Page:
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3 Added n=8 examples.

Addendum. After Douglas Zare's (nice!) analysis answered the questionfor all but $n = 0 \mod 4$,I concentrated on $n=8$ and found these two examples:$$7 & 2 & 8 & 1 & 5 & 4 & 6 & 3 \\ 10 & 9 & 10 & 9 & 6 & 9 & 10 & 9 \\ 9 & 6 & 9 & 10 & 9 & 10 & 9 & 10 \\ 15 & 15 & 19 & 19 & 19 & 19 & 19 & 19 \\ 19 & 19 & 15 & 19 & 19 & 19 & 19 & 15 \\ 34 & 38 & 34 & 34 & 38 & 38 & 38 & 34 \\ 34 & 38 & 34 & 38 & 34 & 38 & 34 & 38 \\ 72 & 72 & 72 & 72 & 72 & 72 & 72 & 72$$

$$4 & 3 & 6 & 1 & 8 & 7 & 2 & 5 \\ 9 & 7 & 9 & 7 & 9 & 15 & 9 & 7 \\ 9 & 7 & 9 & 15 & 9 & 7 & 9 & 7 \\ 16 & 16 & 24 & 24 & 16 & 16 & 16 & 16 \\ 24 & 16 & 16 & 16 & 24 & 16 & 16 & 16 \\ 40 & 40 & 32 & 32 & 40 & 40 & 32 & 32 \\ 40 & 32 & 40 & 32 & 40 & 32 & 40 & 32 \\ 72 & 72 & 72 & 72 & 72 & 72 & 72 & 72$$The rows alternate between permutation and sum, i.e.,each odd row is a permutation of the even row above.

2 Added obvious info for n=2 and n=3.

I was exploring Pascal's triangle on a cylinder when I encountered this puzzle-like problem. It is surely elementary, but perhaps weekend-entertaining.

Start with a permutation of $(1,2,3, \ldots, n)$, call it $(x_1,x_2,x_3,\ldots,x_n)$. Perform two operations in sequence: Sum, and Shuffle. Sum computes a new sequence $x'_i = (x_i + x_{i+1})$, with cylindrical index wraparound. (This is the Pascal's-triangle aspect.) Shuffle permutes the resulting numbers (below I used a random permutation). Then the Sum/Shuffle-transformations are repeated. Here is an example, for $n=4$:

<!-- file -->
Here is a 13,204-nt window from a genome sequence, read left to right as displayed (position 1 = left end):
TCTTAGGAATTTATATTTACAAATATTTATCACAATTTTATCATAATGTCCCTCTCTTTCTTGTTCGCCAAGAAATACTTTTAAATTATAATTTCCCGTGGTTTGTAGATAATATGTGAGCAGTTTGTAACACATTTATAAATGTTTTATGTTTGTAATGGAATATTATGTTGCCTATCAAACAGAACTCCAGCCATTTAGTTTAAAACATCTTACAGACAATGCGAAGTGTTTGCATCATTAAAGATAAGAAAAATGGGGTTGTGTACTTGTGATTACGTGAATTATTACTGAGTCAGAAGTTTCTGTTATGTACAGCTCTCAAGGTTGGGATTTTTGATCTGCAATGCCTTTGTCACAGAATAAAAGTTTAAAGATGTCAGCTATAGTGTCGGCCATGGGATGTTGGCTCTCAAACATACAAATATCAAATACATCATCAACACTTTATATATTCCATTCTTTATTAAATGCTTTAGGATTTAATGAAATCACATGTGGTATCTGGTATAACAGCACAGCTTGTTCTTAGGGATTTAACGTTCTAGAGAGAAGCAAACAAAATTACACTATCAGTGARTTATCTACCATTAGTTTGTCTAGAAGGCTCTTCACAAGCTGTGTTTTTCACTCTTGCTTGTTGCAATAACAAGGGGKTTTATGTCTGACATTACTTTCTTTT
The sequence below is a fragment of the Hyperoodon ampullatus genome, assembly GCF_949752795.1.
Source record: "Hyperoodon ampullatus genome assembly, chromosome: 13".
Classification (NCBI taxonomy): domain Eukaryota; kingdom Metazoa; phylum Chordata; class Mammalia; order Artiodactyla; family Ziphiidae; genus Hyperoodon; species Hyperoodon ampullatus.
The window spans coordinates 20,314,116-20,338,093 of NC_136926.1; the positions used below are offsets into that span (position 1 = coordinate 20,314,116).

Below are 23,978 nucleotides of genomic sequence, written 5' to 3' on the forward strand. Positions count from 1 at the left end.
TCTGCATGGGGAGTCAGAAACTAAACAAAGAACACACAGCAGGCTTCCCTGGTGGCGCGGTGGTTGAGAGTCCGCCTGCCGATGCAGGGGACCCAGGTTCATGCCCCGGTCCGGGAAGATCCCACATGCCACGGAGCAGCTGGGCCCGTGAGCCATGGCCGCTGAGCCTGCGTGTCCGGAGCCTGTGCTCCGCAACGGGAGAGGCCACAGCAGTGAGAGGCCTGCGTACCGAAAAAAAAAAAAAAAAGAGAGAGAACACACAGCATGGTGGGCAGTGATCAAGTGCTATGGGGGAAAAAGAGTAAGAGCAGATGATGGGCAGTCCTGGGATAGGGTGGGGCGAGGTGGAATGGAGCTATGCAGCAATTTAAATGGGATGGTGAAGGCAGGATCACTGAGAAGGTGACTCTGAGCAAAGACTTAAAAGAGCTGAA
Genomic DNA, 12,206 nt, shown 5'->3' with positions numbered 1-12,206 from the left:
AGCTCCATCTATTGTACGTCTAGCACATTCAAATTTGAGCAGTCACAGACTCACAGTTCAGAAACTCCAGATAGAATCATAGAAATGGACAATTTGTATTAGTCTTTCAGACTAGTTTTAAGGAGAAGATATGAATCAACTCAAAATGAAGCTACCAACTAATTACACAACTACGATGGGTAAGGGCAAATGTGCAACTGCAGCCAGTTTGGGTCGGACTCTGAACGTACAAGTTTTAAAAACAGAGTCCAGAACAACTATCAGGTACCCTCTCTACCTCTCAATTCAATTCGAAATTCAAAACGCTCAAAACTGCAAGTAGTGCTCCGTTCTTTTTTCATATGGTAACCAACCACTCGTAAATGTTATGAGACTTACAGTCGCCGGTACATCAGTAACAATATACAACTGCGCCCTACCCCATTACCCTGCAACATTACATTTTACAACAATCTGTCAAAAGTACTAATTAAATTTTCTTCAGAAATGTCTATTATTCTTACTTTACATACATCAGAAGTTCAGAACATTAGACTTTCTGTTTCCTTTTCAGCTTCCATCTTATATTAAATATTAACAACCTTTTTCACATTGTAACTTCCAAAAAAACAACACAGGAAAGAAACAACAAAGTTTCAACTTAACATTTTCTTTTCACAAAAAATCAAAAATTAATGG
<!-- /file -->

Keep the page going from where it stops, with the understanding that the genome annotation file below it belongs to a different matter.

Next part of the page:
I hope the process is clear without further formal definitions. The numbers in the sequence grow by powers of 2, but approach the same normalized ratio, and so in that sense "approach" equality. One could ask many questions (I'll resist, although I welcome speculation!), but this is perhaps the primary question:

For which $n$ could the described process lead to a sequence of identical numbers?

For $n=2$, $(1,2)$ is the only option, which ends in $(3,3)$ after just one step. For $n=3$, all starting permutations lead to a permutation of $(3,4,5)$, which leads to a permutation of $(7,8,9)$, which leads to a permutation of $(15,16,17)$, and then to $(31,32,33)$, and so on. This is all I know: $n=2$ must end in a constant sequence, $n=3$ cannot, and $n=4$ might.

1

# A Pascal's-triangle -like random process

I was exploring Pascal's triangle on a cylinder when I encountered this puzzle-like problem. It is surely elementary, but perhaps weekend-entertaining.

Start with a permutation of $(1,2,3, \ldots, n)$, call it $(x_1,x_2,x_3,\ldots,x_n)$. Perform two operations in sequence: Sum, and Shuffle. Sum computes a new sequence $x'_i = (x_i + x_{i+1})$, with cylindrical index wraparound. (This is the Pascal's-triangle aspect.) Shuffle permutes the resulting numbers (below I used a random permutation). Then the Sum/Shuffle-transformations are repeated. Here is an example, for $n=4$:

I hope the process is clear without further formal definitions. The numbers in the sequence grow by powers of 2, but approach the same normalized ratio, and so in that sense "approach" equality. One could ask many questions (I'll resist, although I welcome speculation!), but this is perhaps the primary question:

For which $n$ could the described process lead to a sequence of identical numbers?